By and large garment or apparel exports constitute 47-48% of the total textile exports from India. So, roughly half of the Indian textile export is that of apparels. The rest is home textiles, yarn, fabrics, silk, jute, etc.
To what extent has the stock market meltdown and the hardening of interest rates globally hit the company's future fund raising plans?
As far as Alok is concerned the company had already raised the required money from the market. So, we are not directly affected by the downturn in the stock market. None of our plans have been affected by the recent meltdown.
We do not have any plan of raising fresh money from the market in the current fiscal year.
Your OPM in both Q4FY06 and FY07 improved yoy. Could you tell us how did you manage to improve your margins?
This was mainly due to the expansion that we had gone in for in value-added products like bed sheets. So, value addition is helping us in getting our margins up.
What is your current debt-equity ratio? What is the cost of financing this debt?
Our debt-equity ratio is 2:1. The average cost of financing is about 5.5%. The cash level in the balance sheet is Rs5.25bn as of March 31, 2006.
Which is the fastest growing segment?
Apparels fabrics are the biggest revenue earner. Apparels fabrics and home textiles are prominent in terms of their contribution to the margins.
What is the share of exports in your total turnover? Where do you see exports in terms of percentage of your total revenues?
As at March 31, 2006, exports comprised 30% of our total revenues. In value terms it was about Rs3.8bn. Gradually, our exports should be 50% of our total revenue over the next two years.
USA is our largest export market followed by Europe. We are also looking at Japan, Australia, Latin America, Middle East, and even the African continent.
What are capex plans? When will you complete the capex plans?
Processing is the real strong point of Alok, and we have one of the largest processing capacities, both in home textiles and in apparel fabrics. In the latter, we have a strong positioning for woven as well as knitted apparel fabrics. We have gone in for backward integration in weaving and knitting. We are going in for further backward integration into spinning. That would capture the entire value chain, right from spinning to weaving, knitting, processing and garments. So, we are trying to create economies of scale through backward integration.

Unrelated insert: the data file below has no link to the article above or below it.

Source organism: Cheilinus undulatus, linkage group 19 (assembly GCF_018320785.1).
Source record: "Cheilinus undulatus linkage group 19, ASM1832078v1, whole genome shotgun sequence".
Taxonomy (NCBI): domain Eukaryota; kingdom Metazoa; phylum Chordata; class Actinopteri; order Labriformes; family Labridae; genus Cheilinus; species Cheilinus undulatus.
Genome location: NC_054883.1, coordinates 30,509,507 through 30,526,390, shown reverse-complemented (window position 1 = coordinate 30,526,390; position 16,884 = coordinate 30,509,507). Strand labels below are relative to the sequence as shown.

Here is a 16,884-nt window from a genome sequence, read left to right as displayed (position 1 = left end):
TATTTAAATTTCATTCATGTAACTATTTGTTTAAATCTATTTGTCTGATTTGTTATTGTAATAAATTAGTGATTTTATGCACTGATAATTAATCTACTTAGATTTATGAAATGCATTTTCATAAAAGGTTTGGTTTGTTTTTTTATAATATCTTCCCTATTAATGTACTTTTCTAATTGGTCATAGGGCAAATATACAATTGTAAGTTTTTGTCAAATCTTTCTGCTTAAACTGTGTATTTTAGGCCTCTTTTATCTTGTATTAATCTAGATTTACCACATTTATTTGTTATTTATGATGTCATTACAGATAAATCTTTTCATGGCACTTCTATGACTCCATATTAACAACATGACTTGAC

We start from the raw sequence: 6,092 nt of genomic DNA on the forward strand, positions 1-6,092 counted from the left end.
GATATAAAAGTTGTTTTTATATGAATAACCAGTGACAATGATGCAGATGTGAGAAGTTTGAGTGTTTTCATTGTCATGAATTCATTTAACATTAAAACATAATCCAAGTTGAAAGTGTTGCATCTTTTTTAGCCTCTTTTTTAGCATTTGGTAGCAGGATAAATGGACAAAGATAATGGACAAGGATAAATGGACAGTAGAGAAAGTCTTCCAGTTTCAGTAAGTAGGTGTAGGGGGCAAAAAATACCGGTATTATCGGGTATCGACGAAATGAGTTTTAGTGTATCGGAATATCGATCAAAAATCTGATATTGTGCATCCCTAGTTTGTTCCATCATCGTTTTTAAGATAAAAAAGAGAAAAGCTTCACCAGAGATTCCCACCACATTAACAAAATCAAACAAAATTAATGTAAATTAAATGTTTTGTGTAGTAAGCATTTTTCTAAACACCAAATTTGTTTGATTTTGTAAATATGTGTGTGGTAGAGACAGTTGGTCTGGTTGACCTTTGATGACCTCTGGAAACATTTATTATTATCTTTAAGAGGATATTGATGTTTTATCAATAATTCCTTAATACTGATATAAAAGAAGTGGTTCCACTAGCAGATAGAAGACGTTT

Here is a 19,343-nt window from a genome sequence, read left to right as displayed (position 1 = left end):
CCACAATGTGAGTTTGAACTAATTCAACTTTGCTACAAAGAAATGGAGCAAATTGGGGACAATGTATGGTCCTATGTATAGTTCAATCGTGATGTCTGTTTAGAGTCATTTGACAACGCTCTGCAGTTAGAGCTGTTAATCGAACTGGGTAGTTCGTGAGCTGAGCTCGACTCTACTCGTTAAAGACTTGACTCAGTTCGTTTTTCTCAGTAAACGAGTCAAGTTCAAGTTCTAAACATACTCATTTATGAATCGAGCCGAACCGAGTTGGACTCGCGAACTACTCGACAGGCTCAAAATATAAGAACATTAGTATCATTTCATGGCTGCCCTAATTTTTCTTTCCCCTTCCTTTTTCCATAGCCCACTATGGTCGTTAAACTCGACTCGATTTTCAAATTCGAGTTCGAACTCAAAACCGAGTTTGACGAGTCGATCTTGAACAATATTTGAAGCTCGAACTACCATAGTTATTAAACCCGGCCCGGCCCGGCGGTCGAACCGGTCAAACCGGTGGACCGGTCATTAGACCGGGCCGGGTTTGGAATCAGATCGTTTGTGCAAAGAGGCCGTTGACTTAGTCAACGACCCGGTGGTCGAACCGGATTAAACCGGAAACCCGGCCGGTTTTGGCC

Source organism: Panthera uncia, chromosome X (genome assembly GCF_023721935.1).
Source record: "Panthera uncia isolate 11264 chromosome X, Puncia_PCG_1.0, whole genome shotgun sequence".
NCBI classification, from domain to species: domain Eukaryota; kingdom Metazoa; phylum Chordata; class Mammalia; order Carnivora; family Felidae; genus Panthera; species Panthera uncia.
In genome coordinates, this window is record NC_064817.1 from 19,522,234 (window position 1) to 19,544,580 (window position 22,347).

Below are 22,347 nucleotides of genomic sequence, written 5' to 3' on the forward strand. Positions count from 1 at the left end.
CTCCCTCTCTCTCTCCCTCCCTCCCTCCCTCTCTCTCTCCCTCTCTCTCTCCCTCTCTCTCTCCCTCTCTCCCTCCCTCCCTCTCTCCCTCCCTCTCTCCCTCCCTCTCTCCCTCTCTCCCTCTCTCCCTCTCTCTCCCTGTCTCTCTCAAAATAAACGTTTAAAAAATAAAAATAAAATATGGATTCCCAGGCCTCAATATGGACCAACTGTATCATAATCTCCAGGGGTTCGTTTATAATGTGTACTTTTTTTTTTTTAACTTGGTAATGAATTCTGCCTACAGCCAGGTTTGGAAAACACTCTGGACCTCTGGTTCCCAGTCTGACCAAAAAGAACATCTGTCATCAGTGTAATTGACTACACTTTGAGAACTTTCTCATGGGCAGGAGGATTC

We have drawn up a capex plan of over Rs11bn under our Phase III expansion. We have raised External Commercial Borrowing (ECB) of US$100mn. This will be utilised over the next 2-3 years. So, overall capex plan works out to about Rs15bn, including the ECB.
Are you going in for any equity dilution?
Not in the next two years at least. Not till March 2008.
Are you looking at a retail foray?
We are coming out with outlets. But, I will not call it a proper retail foray. We have large capacities and would like to offload some of it in the domestic market, but I would not call it a proper retail foray.
Could you give us some sense of the company's future outlook in terms of its growth strategies, expected turnover, profits, etc.?
We want to be a finished product company. We want to supply garments, processed fabrics and bed sheets as a finished product. That should bring in a lot of value addition. We want to be known as the large producer of all these value added items supplying to various brands.
Are you planning any inorganic growth?
There is no firm plan yet but we are open for it. There are no concrete plans yet. We will look at targets with synergies with the overall company business.
What is your message to your shareholders?
The company has prepared itself for the quota-free opportunity and we are going to have good times ahead.